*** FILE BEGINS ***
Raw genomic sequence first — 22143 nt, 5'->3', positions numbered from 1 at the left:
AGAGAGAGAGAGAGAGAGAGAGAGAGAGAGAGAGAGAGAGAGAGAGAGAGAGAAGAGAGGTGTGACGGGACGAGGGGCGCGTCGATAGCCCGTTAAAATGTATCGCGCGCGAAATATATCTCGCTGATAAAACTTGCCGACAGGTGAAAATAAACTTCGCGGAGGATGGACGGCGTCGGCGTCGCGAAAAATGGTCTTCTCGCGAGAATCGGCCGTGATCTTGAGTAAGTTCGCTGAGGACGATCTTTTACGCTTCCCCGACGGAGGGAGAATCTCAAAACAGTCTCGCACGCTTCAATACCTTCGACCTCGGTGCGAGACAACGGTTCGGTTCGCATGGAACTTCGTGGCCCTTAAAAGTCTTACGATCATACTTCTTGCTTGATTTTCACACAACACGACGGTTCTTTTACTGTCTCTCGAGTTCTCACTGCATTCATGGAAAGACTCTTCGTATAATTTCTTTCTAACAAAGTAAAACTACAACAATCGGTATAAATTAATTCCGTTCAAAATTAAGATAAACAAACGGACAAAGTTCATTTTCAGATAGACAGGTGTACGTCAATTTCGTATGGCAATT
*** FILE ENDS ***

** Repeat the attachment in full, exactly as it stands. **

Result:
Raw genomic sequence first — 22143 nt, 5'->3', positions numbered from 1 at the left:
AGAGAGAGAGAGAGAGAGAGAGAGAGAGAGAGAGAGAGAGAGAGAGAGAGAGAAGAGAGGTGTGACGGGACGAGGGGCGCGTCGATAGCCCGTTAAAATGTATCGCGCGCGAAATATATCTCGCTGATAAAACTTGCCGACAGGTGAAAATAAACTTCGCGGAGGATGGACGGCGTCGGCGTCGCGAAAAATGGTCTTCTCGCGAGAATCGGCCGTGATCTTGAGTAAGTTCGCTGAGGACGATCTTTTACGCTTCCCCGACGGAGGGAGAATCTCAAAACAGTCTCGCACGCTTCAATACCTTCGACCTCGGTGCGAGACAACGGTTCGGTTCGCATGGAACTTCGTGGCCCTTAAAAGTCTTACGATCATACTTCTTGCTTGATTTTCACACAACACGACGGTTCTTTTACTGTCTCTCGAGTTCTCACTGCATTCATGGAAAGACTCTTCGTATAATTTCTTTCTAACAAAGTAAAACTACAACAATCGGTATAAATTAATTCCGTTCAAAATTAAGATAAACAAACGGACAAAGTTCATTTTCAGATAGACAGGTGTACGTCAATTTCGTATGGCAATT